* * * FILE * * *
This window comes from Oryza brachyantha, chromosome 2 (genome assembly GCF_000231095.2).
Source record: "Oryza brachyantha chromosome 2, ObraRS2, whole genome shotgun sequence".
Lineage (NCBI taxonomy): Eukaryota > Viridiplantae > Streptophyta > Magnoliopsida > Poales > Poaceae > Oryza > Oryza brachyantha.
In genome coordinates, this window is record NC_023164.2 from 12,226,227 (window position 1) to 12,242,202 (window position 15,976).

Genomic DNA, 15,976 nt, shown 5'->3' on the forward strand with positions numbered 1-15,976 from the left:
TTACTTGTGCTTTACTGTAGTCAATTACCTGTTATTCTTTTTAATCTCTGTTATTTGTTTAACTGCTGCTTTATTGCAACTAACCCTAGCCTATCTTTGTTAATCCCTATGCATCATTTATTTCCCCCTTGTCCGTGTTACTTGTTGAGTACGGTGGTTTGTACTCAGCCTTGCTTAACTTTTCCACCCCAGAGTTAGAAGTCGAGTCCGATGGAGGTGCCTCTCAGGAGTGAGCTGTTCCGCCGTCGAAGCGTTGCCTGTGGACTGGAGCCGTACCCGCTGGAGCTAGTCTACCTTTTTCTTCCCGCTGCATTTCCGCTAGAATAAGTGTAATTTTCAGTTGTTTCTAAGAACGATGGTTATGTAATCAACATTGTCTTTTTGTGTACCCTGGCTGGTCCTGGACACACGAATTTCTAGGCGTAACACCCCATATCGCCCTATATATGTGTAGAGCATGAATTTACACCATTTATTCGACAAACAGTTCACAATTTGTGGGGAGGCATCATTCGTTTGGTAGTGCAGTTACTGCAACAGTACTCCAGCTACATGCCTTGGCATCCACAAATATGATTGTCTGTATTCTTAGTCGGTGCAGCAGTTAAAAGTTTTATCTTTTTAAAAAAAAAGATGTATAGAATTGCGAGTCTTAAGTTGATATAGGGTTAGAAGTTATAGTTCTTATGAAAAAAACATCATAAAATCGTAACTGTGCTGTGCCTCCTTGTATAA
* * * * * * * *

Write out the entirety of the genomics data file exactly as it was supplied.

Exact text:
This window comes from Oryza brachyantha, chromosome 2 (genome assembly GCF_000231095.2).
Source record: "Oryza brachyantha chromosome 2, ObraRS2, whole genome shotgun sequence".
Lineage (NCBI taxonomy): Eukaryota > Viridiplantae > Streptophyta > Magnoliopsida > Poales > Poaceae > Oryza > Oryza brachyantha.
In genome coordinates, this window is record NC_023164.2 from 12,226,227 (window position 1) to 12,242,202 (window position 15,976).

Genomic DNA, 15,976 nt, shown 5'->3' on the forward strand with positions numbered 1-15,976 from the left:
TTACTTGTGCTTTACTGTAGTCAATTACCTGTTATTCTTTTTAATCTCTGTTATTTGTTTAACTGCTGCTTTATTGCAACTAACCCTAGCCTATCTTTGTTAATCCCTATGCATCATTTATTTCCCCCTTGTCCGTGTTACTTGTTGAGTACGGTGGTTTGTACTCAGCCTTGCTTAACTTTTCCACCCCAGAGTTAGAAGTCGAGTCCGATGGAGGTGCCTCTCAGGAGTGAGCTGTTCCGCCGTCGAAGCGTTGCCTGTGGACTGGAGCCGTACCCGCTGGAGCTAGTCTACCTTTTTCTTCCCGCTGCATTTCCGCTAGAATAAGTGTAATTTTCAGTTGTTTCTAAGAACGATGGTTATGTAATCAACATTGTCTTTTTGTGTACCCTGGCTGGTCCTGGACACACGAATTTCTAGGCGTAACACCCCATATCGCCCTATATATGTGTAGAGCATGAATTTACACCATTTATTCGACAAACAGTTCACAATTTGTGGGGAGGCATCATTCGTTTGGTAGTGCAGTTACTGCAACAGTACTCCAGCTACATGCCTTGGCATCCACAAATATGATTGTCTGTATTCTTAGTCGGTGCAGCAGTTAAAAGTTTTATCTTTTTAAAAAAAAAGATGTATAGAATTGCGAGTCTTAAGTTGATATAGGGTTAGAAGTTATAGTTCTTATGAAAAAAACATCATAAAATCGTAACTGTGCTGTGCCTCCTTGTATAA